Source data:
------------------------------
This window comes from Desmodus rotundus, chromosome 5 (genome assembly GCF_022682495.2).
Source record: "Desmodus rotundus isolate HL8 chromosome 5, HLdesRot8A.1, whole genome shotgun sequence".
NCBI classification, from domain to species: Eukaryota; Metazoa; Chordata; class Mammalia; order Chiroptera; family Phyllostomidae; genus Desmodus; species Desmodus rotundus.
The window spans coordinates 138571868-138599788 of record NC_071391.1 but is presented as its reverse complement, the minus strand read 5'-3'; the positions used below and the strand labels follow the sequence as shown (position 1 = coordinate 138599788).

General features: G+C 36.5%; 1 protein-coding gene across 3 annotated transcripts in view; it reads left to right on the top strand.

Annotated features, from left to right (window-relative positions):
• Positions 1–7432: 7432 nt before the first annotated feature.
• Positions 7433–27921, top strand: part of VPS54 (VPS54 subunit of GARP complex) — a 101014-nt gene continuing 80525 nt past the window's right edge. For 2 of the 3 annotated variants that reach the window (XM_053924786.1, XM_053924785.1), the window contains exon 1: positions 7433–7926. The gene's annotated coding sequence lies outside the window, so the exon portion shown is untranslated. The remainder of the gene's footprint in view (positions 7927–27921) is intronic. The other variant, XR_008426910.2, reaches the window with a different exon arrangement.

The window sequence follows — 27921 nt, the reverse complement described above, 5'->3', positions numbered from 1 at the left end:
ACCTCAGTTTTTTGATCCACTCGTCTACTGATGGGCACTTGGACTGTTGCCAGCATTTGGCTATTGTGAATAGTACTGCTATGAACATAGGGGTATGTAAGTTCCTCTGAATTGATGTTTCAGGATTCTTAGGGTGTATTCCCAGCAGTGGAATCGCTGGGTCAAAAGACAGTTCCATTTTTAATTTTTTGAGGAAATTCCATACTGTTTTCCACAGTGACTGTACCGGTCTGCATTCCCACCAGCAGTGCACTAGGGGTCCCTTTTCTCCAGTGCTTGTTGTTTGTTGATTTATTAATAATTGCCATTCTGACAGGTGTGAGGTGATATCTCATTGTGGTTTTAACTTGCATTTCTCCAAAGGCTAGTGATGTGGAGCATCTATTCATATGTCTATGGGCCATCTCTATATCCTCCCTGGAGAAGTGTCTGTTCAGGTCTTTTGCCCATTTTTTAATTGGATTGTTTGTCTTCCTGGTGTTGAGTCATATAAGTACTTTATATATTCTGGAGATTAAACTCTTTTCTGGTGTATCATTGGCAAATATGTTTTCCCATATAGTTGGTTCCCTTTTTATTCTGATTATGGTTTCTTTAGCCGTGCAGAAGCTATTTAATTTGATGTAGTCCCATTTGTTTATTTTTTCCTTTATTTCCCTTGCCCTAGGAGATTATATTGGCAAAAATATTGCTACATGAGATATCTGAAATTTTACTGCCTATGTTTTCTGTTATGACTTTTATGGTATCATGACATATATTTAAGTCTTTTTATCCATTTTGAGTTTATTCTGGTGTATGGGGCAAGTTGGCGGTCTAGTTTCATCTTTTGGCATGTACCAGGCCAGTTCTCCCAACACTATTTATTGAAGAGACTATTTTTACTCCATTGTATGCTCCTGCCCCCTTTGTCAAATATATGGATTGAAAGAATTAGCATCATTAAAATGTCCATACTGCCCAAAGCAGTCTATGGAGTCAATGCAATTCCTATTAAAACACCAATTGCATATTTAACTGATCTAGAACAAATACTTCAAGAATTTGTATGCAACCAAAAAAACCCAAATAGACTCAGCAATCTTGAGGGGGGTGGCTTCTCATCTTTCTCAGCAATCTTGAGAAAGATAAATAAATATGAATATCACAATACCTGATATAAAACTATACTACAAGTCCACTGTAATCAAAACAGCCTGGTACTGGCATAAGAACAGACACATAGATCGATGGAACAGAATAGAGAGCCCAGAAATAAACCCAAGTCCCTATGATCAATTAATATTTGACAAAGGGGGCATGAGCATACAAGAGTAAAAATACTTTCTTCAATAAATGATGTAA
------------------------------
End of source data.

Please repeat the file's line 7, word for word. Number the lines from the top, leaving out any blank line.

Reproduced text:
• Positions 1–7432: 7432 nt before the first annotated feature.